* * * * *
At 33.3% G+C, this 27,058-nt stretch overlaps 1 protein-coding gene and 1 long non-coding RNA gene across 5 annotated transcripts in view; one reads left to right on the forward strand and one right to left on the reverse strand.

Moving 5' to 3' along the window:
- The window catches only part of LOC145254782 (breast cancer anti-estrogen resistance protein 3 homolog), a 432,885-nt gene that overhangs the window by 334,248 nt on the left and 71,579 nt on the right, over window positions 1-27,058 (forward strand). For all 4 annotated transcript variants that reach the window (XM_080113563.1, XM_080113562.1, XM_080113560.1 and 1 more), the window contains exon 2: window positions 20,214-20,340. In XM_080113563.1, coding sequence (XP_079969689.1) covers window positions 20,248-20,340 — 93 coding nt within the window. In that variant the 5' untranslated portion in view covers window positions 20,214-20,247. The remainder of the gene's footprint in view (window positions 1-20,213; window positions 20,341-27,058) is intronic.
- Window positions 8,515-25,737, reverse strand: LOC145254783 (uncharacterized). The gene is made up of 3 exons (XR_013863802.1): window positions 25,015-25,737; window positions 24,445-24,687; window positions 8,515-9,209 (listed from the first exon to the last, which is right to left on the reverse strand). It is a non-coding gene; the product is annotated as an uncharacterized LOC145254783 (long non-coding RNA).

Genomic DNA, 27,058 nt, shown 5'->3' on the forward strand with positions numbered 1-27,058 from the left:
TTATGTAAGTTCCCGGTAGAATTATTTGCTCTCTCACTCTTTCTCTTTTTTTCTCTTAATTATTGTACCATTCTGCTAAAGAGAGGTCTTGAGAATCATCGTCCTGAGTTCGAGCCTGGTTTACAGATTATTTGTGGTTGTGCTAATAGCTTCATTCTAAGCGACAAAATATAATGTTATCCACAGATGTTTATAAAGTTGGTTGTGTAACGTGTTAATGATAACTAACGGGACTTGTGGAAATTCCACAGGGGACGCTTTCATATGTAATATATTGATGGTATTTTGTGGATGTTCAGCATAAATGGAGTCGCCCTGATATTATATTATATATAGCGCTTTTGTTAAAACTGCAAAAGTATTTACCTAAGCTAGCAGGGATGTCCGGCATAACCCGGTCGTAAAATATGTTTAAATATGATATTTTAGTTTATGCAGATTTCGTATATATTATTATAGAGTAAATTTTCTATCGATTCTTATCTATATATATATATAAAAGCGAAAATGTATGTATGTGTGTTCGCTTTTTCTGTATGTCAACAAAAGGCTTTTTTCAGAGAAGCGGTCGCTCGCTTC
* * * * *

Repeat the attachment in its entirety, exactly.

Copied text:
At 33.3% G+C, this 27,058-nt stretch overlaps 1 protein-coding gene and 1 long non-coding RNA gene across 5 annotated transcripts in view; one reads left to right on the forward strand and one right to left on the reverse strand.

Moving 5' to 3' along the window:
- The window catches only part of LOC145254782 (breast cancer anti-estrogen resistance protein 3 homolog), a 432,885-nt gene that overhangs the window by 334,248 nt on the left and 71,579 nt on the right, over window positions 1-27,058 (forward strand). For all 4 annotated transcript variants that reach the window (XM_080113563.1, XM_080113562.1, XM_080113560.1 and 1 more), the window contains exon 2: window positions 20,214-20,340. In XM_080113563.1, coding sequence (XP_079969689.1) covers window positions 20,248-20,340 — 93 coding nt within the window. In that variant the 5' untranslated portion in view covers window positions 20,214-20,247. The remainder of the gene's footprint in view (window positions 1-20,213; window positions 20,341-27,058) is intronic.
- Window positions 8,515-25,737, reverse strand: LOC145254783 (uncharacterized). The gene is made up of 3 exons (XR_013863802.1): window positions 25,015-25,737; window positions 24,445-24,687; window positions 8,515-9,209 (listed from the first exon to the last, which is right to left on the reverse strand). It is a non-coding gene; the product is annotated as an uncharacterized LOC145254783 (long non-coding RNA).

Genomic DNA, 27,058 nt, shown 5'->3' on the forward strand with positions numbered 1-27,058 from the left:
TTATGTAAGTTCCCGGTAGAATTATTTGCTCTCTCACTCTTTCTCTTTTTTTCTCTTAATTATTGTACCATTCTGCTAAAGAGAGGTCTTGAGAATCATCGTCCTGAGTTCGAGCCTGGTTTACAGATTATTTGTGGTTGTGCTAATAGCTTCATTCTAAGCGACAAAATATAATGTTATCCACAGATGTTTATAAAGTTGGTTGTGTAACGTGTTAATGATAACTAACGGGACTTGTGGAAATTCCACAGGGGACGCTTTCATATGTAATATATTGATGGTATTTTGTGGATGTTCAGCATAAATGGAGTCGCCCTGATATTATATTATATATAGCGCTTTTGTTAAAACTGCAAAAGTATTTACCTAAGCTAGCAGGGATGTCCGGCATAACCCGGTCGTAAAATATGTTTAAATATGATATTTTAGTTTATGCAGATTTCGTATATATTATTATAGAGTAAATTTTCTATCGATTCTTATCTATATATATATATAAAAGCGAAAATGTATGTATGTGTGTTCGCTTTTTCTGTATGTCAACAAAAGGCTTTTTTCAGAGAAGCGGTCGCTCGCTTC